Motivated to pursue potential growth, in March 2021 Emerge Glass begins commercial production of container glass at its hi-tech plant, spread across 25 acres in Behror in the western state of Rajasthan.

We have ventured into the premium glass packaging segment by manufacturing container glass in three categories from design to production, ornamentation of premium glass containers” Mr Gupta explains.

The Emerge container business will employ 350 people and cater to the premium end of glass packaging in the food and liquor sectors, with a view to capitalising on a supply-and-demand gap that has caused Indian producers to rely on foreign imports.

With four advanced IS machines from Shandong Sanjin Glass Machinery Co Ltd, a Bucher Emhart Glass company, we will soon be producing 210 tons of high quality container glass per day” Mr Gupta confirms.

Along with the four container forming lines, Emerge has invested in forehearths from Shandong and Glass Era, who has also supplied furnaces. China-based Qinhuangdao Batch Technology has provided the batch systems, lehrs are from Amcet and cold end handling and palletising equipment has been sourced from AE Systems, Subline Engineering and MSC.

Premium products and service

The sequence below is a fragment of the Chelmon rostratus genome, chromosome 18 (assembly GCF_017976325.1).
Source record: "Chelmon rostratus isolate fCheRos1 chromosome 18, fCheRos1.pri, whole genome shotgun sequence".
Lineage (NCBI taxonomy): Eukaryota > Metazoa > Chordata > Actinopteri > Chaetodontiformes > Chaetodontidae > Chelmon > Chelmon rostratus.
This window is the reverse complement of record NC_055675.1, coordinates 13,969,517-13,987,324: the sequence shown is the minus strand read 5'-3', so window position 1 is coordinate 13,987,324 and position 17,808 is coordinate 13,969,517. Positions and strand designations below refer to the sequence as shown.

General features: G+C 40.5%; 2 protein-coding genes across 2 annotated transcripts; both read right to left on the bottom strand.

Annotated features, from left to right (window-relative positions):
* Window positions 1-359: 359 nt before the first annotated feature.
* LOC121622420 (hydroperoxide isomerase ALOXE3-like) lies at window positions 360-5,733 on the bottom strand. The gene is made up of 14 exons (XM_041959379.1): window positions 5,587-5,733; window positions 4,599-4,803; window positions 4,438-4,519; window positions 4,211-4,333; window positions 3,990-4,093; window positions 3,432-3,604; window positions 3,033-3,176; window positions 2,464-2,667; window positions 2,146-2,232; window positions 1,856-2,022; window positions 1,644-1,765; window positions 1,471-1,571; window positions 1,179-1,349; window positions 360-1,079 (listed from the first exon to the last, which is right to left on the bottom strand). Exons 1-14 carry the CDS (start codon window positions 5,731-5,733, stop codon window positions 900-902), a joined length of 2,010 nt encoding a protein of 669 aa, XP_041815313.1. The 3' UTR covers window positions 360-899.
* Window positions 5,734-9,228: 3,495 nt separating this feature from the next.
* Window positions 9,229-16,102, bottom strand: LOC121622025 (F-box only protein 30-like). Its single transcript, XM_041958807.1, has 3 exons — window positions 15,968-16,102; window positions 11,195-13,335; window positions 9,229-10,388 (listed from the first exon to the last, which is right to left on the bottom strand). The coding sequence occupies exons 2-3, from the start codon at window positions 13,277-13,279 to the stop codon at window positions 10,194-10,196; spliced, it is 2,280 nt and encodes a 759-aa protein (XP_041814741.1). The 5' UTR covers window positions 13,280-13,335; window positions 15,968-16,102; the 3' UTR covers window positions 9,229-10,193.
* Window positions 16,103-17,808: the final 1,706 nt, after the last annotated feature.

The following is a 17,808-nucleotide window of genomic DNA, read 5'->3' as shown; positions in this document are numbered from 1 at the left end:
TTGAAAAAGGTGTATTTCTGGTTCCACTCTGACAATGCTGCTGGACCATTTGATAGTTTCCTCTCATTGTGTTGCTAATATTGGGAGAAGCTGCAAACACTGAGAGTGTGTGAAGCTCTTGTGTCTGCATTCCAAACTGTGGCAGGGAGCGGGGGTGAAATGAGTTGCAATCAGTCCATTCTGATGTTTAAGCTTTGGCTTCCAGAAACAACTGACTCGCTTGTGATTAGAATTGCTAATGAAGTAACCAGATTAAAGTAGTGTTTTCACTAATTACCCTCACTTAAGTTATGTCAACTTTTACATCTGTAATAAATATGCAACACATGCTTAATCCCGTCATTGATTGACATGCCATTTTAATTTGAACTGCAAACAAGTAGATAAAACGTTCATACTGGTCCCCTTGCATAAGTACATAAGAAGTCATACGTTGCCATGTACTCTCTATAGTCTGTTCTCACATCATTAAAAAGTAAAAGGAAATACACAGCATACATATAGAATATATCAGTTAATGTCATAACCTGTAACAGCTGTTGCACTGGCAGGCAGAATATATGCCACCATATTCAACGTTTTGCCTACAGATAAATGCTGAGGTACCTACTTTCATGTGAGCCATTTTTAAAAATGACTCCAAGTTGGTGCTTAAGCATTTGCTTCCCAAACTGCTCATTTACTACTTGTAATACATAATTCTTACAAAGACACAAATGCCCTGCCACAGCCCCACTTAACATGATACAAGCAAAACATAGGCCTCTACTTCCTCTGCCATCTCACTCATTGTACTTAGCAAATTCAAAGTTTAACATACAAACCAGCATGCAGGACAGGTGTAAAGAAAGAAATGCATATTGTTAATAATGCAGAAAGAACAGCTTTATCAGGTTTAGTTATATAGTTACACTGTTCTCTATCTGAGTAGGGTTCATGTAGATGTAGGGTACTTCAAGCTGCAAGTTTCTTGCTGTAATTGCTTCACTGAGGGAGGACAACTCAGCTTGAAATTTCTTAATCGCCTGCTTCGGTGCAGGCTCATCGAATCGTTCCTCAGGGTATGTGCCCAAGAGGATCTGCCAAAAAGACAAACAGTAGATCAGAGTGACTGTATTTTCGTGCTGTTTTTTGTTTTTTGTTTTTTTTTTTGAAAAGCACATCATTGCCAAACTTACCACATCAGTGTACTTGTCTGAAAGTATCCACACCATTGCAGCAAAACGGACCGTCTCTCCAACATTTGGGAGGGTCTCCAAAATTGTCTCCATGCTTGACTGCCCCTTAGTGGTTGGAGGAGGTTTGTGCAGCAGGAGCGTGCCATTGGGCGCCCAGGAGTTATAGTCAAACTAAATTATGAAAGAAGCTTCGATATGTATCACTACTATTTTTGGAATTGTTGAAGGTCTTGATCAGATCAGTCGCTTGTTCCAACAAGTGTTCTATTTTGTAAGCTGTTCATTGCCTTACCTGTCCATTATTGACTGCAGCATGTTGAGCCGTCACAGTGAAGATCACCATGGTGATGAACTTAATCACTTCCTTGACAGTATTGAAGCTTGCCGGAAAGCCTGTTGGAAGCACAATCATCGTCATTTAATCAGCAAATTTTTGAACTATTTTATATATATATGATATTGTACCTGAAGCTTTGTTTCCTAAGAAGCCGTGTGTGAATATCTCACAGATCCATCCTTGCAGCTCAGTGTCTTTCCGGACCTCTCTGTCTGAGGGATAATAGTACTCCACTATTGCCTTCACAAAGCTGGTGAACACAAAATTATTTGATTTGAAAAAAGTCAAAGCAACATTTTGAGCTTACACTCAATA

Emerge will target multi-national and reputed Indian companies in the following markets: Liquor and alcoholic beverages, food processing, beverages, pharmaceutical and cosmetic” Mr Gupta confirms, listing M/S Globus, Pernod, USL, Nicols, Dabur, Mohan Meakins and Tops as potential customers. “Increasing demand for alcoholic beverages, coupled with rapid growth of food processing, pharma and the cosmetic industry in India is expected to augment segment growth” he adds.

To differentiate itself from other glass container manufacturers in India, Emerge intends to focus on quality and service. Actual and perceived differences in product features will be prioritised, along with “customer service/delivery/ease of ordering; availability and higher level of customer or technical service; and demonstrated competence, courtesy, credibility, reliability and responsiveness” says Sumit Gupta. Suppliers must demonstrate their own capability, quality and adherence to timeframes to be considered suitable candidates for supporting the new business.